Moral Pluralism and Political Disagreement. / Rutherford, Nathaniel.

2018. 263 p.

Research output: ThesisDoctoral Thesis

Unpublished

Standard

Moral Pluralism and Political Disagreement. / Rutherford, Nathaniel.

2018. 263 p.

Research output: ThesisDoctoral Thesis

Harvard

Rutherford, N 2018, 'Moral Pluralism and Political Disagreement', Ph.D., Royal Holloway, University of London.

APA

Vancouver

Author

BibTeX

@phdthesis{ea5d8608077a4b7fb8f664774bd0e8dc,
title = "Moral Pluralism and Political Disagreement",
abstract = "This thesis addresses two crucial questions of contemporary political theory: why do we disagree about value and how should we respond politically to that disagreement? I make three major arguments that correspond to each of the three sections. I outline and analyse two theories of moral pluralism in Section I, value pluralism and epistemic pluralism, which offer explanations of disagreement about value. Value pluralism is a widely held metaphysical doctrine that makes a claim about the plural nature of value. Epistemic pluralism is a less widely known theory that makes a claim about the difficulty of reasoning about value. I argue that epistemic pluralism is the appropriate form of moral pluralism for political theory because, unlike value pluralism, it does not rely on controversial metaphysical ideas. In Section II I analyse two theories of public reason liberalism, John Rawls{\textquoteright}s political liberalism and Gerald Gaus{\textquoteright}s justificatory liberalism, both of which develop an account of political legitimacy in light of epistemic pluralism. I reject both theories on the basis that they are incompatible with a commitment to epistemic pluralism. In Section III I develop a political theory of modus vivendi which accords with my account of epistemic pluralism. Building on the work of other modus vivendi theorists I outline a theory of legitimacy that depends on two political conditions, peace and acceptance. In the final chapter I defend my conception of modus vivendi from various criticisms in order to show that a theory of modus vivendi is not a counsel of despair. ",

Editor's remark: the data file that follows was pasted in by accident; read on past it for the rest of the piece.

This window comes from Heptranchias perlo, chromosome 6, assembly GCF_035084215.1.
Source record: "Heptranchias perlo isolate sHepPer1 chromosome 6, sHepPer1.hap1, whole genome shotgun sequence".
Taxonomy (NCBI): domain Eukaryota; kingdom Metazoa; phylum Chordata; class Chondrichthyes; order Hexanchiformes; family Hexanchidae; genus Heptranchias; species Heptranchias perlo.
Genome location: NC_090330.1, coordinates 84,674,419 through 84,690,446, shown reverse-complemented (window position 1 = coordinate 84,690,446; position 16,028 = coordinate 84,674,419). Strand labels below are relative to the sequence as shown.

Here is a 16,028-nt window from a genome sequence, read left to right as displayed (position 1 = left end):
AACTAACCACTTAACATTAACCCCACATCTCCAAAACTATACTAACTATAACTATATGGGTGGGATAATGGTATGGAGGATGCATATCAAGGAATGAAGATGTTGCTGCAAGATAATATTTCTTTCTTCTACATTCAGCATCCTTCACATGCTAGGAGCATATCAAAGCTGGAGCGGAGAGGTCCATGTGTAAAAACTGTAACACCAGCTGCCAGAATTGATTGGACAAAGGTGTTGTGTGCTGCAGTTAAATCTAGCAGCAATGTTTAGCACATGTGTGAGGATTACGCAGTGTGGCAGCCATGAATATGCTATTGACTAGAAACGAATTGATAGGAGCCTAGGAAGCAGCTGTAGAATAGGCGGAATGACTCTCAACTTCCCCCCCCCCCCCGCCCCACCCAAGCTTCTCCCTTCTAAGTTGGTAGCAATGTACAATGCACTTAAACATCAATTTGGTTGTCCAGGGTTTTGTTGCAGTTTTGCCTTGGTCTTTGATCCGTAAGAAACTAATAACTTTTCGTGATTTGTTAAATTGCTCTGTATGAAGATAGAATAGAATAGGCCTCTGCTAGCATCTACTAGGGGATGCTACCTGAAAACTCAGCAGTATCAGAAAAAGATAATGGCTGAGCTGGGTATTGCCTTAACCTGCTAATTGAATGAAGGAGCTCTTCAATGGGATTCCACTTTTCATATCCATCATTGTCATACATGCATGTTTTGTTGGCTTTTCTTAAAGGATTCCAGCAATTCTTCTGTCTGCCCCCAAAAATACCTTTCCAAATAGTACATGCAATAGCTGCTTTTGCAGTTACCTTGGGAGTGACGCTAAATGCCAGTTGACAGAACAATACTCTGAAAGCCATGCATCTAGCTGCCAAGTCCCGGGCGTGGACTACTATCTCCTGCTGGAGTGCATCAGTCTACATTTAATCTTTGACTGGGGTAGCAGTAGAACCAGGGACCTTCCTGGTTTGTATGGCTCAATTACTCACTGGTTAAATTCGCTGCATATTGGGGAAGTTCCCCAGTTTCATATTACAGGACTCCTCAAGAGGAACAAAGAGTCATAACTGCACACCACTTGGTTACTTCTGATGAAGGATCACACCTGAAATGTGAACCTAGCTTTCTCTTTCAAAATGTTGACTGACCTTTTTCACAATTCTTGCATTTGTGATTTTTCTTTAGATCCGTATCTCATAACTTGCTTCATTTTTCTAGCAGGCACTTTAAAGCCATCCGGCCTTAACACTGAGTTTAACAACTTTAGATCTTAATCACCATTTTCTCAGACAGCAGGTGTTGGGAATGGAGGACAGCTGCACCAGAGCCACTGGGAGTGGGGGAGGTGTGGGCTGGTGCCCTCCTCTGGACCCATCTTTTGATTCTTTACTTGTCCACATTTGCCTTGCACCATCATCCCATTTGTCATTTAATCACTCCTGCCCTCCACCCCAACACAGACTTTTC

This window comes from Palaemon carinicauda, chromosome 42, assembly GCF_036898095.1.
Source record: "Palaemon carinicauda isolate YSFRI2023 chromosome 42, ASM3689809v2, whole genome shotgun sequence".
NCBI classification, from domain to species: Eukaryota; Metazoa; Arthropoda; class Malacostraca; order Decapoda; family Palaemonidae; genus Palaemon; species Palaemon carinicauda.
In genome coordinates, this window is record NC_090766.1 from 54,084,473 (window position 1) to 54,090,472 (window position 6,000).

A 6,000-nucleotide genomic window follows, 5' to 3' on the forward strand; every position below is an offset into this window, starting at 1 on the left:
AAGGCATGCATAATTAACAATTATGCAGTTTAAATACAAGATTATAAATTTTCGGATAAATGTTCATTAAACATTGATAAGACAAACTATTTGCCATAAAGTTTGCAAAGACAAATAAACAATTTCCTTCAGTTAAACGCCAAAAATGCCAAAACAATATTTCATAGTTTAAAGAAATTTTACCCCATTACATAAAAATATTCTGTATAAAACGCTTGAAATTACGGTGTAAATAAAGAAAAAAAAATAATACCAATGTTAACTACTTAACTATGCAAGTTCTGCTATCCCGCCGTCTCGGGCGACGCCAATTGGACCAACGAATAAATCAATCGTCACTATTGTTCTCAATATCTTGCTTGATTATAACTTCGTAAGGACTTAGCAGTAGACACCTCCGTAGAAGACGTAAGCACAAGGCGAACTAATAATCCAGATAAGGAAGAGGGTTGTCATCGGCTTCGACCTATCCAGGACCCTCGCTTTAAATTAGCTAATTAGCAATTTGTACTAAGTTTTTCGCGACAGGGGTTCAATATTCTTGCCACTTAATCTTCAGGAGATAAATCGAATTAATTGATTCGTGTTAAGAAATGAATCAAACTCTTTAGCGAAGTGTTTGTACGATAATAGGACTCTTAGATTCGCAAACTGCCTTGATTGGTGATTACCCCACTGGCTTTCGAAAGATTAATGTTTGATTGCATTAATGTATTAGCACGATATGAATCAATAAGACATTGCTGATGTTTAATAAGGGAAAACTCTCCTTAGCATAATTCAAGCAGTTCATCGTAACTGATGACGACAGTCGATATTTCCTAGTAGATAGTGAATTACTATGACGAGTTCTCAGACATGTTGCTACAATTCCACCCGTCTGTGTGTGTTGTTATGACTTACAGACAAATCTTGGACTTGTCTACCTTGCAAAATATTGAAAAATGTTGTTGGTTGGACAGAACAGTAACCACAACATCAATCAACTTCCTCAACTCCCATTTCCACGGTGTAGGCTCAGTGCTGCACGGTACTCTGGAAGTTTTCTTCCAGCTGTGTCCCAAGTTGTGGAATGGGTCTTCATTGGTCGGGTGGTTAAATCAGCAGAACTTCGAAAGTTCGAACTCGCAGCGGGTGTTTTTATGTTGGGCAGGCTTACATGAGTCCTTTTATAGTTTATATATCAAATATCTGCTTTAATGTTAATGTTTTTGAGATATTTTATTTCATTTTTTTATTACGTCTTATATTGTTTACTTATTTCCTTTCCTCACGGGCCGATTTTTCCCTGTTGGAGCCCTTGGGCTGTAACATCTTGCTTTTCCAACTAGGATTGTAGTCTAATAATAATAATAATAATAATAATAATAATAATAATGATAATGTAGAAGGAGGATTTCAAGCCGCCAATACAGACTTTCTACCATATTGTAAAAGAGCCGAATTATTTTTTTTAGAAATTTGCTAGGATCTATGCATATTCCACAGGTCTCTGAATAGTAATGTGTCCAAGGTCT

keywords = "Modus vivendi, John Rawls, Political Liberalism, Moral Pluralism, Epistemic Pluralism, Value Pluralism, Stability, Peace, Acceptance, Public Reason, Liberalism, Consensus, Disagreement",
author = "Nathaniel Rutherford",
year = "2018",
language = "English",
school = "Royal Holloway, University of London",

}

RIS

TY - THES

T1 - Moral Pluralism and Political Disagreement

AU - Rutherford, Nathaniel

PY - 2018

Y1 - 2018